NEWS
 
Canada and South Korea sign free trade deal
Ontario is worried about a possible negative impact on the auto manufacturing industry
14 0
PM Harper with Korean President Park Geun-hye
(The Associated Press)

Canada has concluded a free trade agreement with South Korea, ending almost a decade of protracted and often difficult negotiations.
    
The deal is the second for Canada in less than a year, coming on the heels of last October's agreement in principle with the European Union. But officials say the Korean agreement is different in that it is fully fleshed out with no outstanding issues and could come into effect within the year.
    
Prime Minister Stephen Harper and Korean President Park Geun-hye formally made the announcement at a ceremony in Seoul on Tuesday afternoon local time.
    
Ottawa says once fully implemented, the pact is projected to boost Canadian exports by 32 per cent, or $1.7 billion annually.
    
The deal eliminates virtually all tariffs between the two countries, with a majority of duties being chopped upon implementation.

Ontario and some in the auto sector have expressed concerns they could be hurt by the removal of a 6.1 per cent duty on Korean vehicles Hyundai and Kia.
    
In return, Canada has secured freer access for exports of pork, beef, forest products, fish and seafood, and other goods.
    
Analysts say it was important for Canada to reach an agreement because exporters were losing market share as a result of South Korea having already signed deals with the U.S., the European Union and Australia.

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14 0
PM Harper with Korean President Park Geun-hye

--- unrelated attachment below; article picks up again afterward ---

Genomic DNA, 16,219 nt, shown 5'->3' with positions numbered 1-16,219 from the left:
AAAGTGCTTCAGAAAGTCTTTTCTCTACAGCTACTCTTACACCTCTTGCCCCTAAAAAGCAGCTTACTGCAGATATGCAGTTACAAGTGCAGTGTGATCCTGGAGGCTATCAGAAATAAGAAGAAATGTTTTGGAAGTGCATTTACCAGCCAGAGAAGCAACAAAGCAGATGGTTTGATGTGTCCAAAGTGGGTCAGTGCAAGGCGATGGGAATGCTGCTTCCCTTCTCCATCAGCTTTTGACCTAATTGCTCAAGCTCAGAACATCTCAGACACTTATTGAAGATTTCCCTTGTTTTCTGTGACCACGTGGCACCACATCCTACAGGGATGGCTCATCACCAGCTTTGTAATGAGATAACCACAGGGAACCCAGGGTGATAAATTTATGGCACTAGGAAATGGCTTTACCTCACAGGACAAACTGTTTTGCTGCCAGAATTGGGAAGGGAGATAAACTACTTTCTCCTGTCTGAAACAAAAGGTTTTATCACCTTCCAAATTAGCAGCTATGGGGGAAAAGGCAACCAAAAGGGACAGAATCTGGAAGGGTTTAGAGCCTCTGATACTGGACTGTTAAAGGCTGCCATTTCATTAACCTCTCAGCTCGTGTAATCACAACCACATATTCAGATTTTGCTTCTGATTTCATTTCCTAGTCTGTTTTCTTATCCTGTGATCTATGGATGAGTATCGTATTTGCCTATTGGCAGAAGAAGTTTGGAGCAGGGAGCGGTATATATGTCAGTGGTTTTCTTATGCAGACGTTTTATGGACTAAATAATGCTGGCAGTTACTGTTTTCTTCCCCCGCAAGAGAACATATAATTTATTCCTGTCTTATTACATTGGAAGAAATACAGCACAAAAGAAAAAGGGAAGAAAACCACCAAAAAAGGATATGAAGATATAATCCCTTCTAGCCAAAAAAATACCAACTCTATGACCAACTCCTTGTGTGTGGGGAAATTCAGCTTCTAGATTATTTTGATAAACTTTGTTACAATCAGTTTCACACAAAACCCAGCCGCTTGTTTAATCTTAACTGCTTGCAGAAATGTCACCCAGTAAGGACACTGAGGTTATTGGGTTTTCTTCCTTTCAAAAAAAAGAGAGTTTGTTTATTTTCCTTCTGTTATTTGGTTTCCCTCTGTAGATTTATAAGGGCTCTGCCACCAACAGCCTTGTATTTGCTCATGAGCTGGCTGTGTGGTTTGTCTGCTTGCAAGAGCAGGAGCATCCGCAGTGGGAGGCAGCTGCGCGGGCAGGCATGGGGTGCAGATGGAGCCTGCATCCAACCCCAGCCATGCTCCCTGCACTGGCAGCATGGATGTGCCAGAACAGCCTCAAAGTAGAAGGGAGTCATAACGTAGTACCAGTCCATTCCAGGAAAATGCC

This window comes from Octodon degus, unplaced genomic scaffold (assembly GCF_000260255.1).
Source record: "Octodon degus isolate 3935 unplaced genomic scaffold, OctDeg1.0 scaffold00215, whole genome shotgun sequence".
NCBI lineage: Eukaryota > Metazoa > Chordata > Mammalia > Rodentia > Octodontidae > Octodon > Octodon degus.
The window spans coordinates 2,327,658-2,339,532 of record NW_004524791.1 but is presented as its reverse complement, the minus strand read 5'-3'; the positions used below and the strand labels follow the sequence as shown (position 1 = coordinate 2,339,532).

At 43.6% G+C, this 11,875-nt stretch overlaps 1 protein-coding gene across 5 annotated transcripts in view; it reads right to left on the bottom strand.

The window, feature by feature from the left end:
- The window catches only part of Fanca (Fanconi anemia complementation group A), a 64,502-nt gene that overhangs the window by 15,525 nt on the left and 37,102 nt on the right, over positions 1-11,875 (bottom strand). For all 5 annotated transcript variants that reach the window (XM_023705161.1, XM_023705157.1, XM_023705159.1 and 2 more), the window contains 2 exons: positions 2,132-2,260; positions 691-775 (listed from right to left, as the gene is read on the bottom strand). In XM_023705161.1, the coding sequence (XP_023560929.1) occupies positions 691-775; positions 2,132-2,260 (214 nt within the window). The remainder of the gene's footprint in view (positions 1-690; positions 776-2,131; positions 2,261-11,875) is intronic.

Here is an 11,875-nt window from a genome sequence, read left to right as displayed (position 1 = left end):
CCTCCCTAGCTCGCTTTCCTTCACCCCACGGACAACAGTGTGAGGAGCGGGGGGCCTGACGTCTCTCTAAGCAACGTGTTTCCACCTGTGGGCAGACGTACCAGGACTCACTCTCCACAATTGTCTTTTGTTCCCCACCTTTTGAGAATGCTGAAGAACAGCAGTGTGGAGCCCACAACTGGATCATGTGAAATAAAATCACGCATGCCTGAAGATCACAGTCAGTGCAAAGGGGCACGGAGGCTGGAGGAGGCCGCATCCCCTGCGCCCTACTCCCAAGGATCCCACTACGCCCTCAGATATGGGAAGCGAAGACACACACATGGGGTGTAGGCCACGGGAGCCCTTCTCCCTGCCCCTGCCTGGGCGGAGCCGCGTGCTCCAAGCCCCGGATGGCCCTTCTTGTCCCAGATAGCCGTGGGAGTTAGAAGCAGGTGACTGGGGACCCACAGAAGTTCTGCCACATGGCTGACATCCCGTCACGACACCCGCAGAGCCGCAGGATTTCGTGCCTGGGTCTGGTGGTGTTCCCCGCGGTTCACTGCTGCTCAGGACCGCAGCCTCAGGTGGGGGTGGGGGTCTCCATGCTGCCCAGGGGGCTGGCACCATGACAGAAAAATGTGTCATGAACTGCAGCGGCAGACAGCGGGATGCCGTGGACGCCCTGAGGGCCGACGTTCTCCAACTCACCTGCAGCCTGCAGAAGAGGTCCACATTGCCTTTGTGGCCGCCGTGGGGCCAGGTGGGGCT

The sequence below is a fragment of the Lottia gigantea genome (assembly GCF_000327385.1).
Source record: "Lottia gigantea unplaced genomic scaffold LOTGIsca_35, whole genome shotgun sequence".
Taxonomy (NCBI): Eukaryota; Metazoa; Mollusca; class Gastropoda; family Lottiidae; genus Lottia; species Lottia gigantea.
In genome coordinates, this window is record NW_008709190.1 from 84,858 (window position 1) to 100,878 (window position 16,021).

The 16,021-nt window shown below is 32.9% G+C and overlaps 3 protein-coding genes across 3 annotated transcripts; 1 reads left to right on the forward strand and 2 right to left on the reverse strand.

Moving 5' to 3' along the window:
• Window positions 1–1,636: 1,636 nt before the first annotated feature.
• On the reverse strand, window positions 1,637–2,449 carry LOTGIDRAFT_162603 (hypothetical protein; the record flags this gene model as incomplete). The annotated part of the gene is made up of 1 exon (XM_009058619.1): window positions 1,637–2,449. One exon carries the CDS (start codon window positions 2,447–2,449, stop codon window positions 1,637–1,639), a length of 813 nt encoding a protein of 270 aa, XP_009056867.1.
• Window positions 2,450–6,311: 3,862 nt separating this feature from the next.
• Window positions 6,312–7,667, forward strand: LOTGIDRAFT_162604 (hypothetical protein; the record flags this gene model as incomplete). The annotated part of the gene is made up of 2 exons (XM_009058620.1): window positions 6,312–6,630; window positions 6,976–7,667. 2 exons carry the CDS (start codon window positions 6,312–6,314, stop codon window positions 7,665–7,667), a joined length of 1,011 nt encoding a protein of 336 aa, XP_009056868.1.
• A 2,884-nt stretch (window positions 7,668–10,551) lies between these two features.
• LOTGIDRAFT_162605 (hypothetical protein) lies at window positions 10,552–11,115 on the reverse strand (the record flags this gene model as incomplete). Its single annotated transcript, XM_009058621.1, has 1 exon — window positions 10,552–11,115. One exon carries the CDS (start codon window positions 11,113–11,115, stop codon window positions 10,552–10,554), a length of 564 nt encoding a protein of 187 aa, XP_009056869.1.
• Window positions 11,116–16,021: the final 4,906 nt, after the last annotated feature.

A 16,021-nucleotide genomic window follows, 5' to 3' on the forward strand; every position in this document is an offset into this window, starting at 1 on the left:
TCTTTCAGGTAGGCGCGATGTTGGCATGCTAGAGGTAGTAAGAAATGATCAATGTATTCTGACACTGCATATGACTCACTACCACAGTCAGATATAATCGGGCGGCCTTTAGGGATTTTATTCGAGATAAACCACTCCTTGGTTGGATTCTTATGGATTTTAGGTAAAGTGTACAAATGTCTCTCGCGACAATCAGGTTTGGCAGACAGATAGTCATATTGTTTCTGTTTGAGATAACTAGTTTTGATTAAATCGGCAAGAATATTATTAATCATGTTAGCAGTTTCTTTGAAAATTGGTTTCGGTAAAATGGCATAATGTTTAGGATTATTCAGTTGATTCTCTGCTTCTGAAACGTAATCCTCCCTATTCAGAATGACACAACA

(The Associated Press)

Canada has concluded a free trade agreement with South Korea, ending almost a decade of protracted and often difficult negotiations.
    
The deal is the second for Canada in less than a year, coming on the heels of last October's agreement in principle with the European Union. But officials say the Korean agreement is different in that it is fully fleshed out with no outstanding issues and could come into effect within the year.
    
Prime Minister Stephen Harper and Korean President Park Geun-hye formally made the announcement at a ceremony in Seoul on Tuesday afternoon local time.
    
Ottawa says once fully implemented, the pact is projected to boost Canadian exports by 32 per cent, or $1.7 billion annually.
    
The deal eliminates virtually all tariffs between the two countries, with a majority of duties being chopped upon implementation.

Ontario and some in the auto sector have expressed concerns they could be hurt by the removal of a 6.1 per cent duty on Korean vehicles Hyundai and Kia.
    
In return, Canada has secured freer access for exports of pork, beef, forest products, fish and seafood, and other goods.
    
Analysts say it was important for Canada to reach an agreement because exporters were losing market share as a result of South Korea having already signed deals with the U.S., the European Union and Australia.

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